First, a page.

minimum safe altitude

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Related to minimum safe altitude: Minimum Flight Altitude, Emergency Safe Altitude

minimum safe altitude (MSA)

minimum safe altitude (MSA)
MSA as it appears on IAP charts.
The altitude below which it is hazardous to fly because of the presence of high ground or other obstacles. MSAs are published for emergency use on instrument approach procedure (IAP) charts except RNAV (area navigation) IAPs. The MSA is defined using NDB (nondirectional beacon) or VOR (very high frequency omnidirection radio-range) facilities within a 25 (normally) or 30 NM (maximum) radius. If there is no VOR or NDB within 30 NM of the airport, there will be no MSA. The altitude shown provides at least 1000 ft of clearance above the highest obstacle in the defined sector.
References in periodicals archive ?
The asterisk indicates that the Minimum Safe Altitude Warning system is turned off for that aircraft, so he can fly as low as he wants without triggering MSAW altitude alarms.
The approach control's Minimum Safe Altitude Warning alert had activated at 2319, and was presented on the radar display as a recurring "LA," indicating low altitude.
On the departure airport's IAP chart you'll also find the area's minimum safe altitude (MSA--sometimes minimum sector altitude) for each quadrant.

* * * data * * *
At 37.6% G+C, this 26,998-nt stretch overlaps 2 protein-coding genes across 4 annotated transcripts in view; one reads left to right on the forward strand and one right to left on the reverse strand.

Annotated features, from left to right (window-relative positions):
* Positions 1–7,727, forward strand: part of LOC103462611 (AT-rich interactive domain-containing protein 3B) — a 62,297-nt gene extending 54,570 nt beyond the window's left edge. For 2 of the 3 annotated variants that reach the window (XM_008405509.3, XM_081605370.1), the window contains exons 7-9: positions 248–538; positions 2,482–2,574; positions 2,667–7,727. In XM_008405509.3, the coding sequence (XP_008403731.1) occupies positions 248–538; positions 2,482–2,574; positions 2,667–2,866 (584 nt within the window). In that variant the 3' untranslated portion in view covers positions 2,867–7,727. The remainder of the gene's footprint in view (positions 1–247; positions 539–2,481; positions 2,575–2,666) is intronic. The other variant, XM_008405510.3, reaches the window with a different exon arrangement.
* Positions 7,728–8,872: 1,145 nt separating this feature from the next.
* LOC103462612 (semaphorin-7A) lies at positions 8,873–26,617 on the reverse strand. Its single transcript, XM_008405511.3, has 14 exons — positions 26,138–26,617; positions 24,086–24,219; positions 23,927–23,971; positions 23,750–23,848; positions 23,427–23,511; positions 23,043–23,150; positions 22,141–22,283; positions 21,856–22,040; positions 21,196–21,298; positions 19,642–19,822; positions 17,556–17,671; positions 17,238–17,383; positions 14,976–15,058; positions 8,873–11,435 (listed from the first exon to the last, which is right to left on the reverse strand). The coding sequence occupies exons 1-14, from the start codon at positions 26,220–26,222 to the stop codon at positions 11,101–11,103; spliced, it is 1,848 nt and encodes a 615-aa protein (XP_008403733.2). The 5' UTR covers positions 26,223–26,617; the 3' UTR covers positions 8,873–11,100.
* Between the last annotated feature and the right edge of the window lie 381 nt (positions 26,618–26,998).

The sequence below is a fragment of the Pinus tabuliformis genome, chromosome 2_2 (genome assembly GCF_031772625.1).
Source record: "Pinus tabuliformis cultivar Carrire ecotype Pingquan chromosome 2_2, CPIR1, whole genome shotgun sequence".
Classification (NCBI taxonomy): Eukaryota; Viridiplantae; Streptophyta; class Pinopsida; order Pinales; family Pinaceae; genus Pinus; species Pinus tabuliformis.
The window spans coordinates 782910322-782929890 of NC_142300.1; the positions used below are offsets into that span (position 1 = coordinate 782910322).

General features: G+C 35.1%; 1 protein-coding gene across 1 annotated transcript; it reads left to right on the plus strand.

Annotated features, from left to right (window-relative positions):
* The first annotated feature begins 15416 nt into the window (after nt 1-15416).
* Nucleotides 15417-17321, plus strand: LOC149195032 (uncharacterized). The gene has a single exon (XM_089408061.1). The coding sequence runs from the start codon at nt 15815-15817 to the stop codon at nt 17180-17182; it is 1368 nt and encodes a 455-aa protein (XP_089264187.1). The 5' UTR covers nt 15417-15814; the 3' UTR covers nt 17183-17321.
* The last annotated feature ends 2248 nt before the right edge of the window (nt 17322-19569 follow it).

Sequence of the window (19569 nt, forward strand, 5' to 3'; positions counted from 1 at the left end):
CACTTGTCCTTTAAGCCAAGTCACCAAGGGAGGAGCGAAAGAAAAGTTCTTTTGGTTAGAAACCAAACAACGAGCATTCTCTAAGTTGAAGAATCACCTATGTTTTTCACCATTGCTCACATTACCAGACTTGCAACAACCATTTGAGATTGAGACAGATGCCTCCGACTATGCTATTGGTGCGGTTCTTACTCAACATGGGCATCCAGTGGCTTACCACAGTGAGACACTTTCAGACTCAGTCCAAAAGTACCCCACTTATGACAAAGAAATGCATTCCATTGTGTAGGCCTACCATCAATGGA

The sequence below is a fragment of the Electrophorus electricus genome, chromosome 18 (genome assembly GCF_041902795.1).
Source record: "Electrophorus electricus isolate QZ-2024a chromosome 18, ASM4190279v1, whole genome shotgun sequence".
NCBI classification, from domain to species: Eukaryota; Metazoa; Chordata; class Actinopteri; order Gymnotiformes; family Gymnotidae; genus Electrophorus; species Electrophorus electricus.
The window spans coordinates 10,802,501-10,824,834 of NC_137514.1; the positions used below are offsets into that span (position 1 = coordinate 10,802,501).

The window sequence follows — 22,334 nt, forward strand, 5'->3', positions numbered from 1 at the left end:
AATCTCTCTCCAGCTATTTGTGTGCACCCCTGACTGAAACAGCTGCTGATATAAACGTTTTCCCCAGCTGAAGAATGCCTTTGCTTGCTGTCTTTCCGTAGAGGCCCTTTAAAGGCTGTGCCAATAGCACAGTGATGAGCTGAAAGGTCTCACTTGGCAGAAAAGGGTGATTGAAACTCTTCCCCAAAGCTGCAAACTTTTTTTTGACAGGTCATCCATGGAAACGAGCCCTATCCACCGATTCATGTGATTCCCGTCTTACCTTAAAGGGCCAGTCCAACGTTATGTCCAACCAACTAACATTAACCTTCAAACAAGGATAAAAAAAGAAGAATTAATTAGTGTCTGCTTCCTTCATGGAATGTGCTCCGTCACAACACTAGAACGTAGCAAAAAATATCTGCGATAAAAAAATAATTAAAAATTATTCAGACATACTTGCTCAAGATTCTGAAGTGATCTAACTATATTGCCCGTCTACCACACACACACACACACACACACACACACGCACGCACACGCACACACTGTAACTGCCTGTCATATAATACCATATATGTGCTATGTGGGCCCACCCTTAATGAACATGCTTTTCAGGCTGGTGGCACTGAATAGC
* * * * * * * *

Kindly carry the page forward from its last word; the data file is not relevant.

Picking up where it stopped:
The minimum safe altitude along your propsed route is a heckuva lot higher than pattern altitude at home, isn't it?
Looking at the procedure, including terrain depictions and the Minimum Safe Altitude (MSA) circle, anticipate the altitudes you'll fly for each segment of the approach including vectors) up to the Final Approach Fix.
119's minimum safe altitudes, we're expected to stay 500 feet from people or structures, plus 1000 feet above and 2000 feet horizontal over congested areas.
Additionally, the controller shouldn't assign a fixed altitude for vertical separation; however, they should ensure that there is at least 1000 feet of separation below any other IFR traffic, consistent with the minimum safe altitudes outlined in 14 CFR [section] 91.
Don't operate below minimum safe altitudes if uncertain of position or ATC clearance.
A series of 1980s-era accidents drove revised chart designs to minimize confusion between primary and secondary navaid frequencies, approach minimums and minimum safe altitudes.

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